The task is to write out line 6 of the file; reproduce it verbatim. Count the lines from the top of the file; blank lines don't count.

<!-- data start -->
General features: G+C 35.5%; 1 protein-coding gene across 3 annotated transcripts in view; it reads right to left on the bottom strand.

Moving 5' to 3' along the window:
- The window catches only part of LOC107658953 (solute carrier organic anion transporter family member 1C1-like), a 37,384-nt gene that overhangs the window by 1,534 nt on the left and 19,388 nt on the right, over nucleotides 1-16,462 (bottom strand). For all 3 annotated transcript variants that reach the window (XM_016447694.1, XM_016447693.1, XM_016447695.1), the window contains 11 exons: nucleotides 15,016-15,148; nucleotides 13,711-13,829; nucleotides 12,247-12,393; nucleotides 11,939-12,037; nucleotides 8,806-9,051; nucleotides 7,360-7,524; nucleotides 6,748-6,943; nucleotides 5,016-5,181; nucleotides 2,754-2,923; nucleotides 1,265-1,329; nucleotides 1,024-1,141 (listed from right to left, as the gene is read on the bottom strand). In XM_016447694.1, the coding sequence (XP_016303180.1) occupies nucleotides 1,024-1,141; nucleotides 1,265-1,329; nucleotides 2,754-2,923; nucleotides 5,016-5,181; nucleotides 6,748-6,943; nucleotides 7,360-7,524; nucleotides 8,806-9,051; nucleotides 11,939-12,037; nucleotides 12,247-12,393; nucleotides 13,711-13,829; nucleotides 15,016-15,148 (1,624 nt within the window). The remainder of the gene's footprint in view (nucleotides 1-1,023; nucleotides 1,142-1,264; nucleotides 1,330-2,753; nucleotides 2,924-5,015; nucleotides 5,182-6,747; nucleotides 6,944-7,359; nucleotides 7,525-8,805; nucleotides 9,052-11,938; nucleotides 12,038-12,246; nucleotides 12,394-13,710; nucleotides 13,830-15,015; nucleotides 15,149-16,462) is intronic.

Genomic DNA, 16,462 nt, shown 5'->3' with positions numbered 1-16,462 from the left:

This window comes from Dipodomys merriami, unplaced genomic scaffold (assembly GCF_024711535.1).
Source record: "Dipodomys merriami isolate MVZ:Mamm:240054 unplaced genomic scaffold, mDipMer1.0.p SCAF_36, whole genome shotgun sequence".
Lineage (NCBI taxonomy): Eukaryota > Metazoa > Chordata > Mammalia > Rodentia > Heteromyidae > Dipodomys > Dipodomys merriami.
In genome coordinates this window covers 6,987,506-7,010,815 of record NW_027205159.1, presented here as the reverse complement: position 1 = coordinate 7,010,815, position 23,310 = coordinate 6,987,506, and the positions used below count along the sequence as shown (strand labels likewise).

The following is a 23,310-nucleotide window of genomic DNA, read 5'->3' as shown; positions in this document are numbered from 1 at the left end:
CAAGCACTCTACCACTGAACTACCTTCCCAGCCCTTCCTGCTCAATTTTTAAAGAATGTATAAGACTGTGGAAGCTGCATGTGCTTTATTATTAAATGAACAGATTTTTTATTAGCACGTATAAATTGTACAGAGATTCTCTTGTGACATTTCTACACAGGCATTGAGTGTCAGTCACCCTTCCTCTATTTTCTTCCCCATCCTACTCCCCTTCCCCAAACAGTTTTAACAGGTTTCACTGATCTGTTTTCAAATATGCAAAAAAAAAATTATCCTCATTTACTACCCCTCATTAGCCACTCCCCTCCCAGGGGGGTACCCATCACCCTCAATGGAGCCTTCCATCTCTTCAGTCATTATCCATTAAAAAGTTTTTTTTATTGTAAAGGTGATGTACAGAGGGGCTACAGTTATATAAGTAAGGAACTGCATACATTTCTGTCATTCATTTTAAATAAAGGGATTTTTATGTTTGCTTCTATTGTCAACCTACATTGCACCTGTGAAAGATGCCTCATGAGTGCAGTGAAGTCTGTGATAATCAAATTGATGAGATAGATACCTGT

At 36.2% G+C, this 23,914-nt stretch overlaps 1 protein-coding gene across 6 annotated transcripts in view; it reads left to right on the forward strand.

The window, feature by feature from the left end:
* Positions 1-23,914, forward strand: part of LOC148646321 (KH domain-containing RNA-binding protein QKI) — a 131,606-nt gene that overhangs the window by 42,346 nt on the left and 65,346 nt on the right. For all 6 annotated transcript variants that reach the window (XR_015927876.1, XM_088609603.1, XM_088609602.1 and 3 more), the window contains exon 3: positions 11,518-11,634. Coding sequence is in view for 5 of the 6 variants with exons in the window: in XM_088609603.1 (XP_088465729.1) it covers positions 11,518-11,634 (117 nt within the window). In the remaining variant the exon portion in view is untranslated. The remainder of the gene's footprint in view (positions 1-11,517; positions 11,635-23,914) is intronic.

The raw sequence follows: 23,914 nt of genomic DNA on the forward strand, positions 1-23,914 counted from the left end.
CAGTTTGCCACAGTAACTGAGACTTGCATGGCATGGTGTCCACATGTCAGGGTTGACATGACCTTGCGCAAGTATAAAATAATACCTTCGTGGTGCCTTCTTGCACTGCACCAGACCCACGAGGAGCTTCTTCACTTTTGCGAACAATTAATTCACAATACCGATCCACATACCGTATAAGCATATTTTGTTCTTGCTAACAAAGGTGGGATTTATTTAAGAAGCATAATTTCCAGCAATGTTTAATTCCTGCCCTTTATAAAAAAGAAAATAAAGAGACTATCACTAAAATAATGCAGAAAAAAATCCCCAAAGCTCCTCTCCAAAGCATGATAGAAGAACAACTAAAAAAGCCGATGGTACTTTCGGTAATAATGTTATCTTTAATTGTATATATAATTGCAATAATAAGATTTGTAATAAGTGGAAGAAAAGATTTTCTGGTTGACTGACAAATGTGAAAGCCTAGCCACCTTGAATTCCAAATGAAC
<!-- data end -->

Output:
Source record: "Dipodomys merriami isolate MVZ:Mamm:240054 unplaced genomic scaffold, mDipMer1.0.p SCAF_36, whole genome shotgun sequence".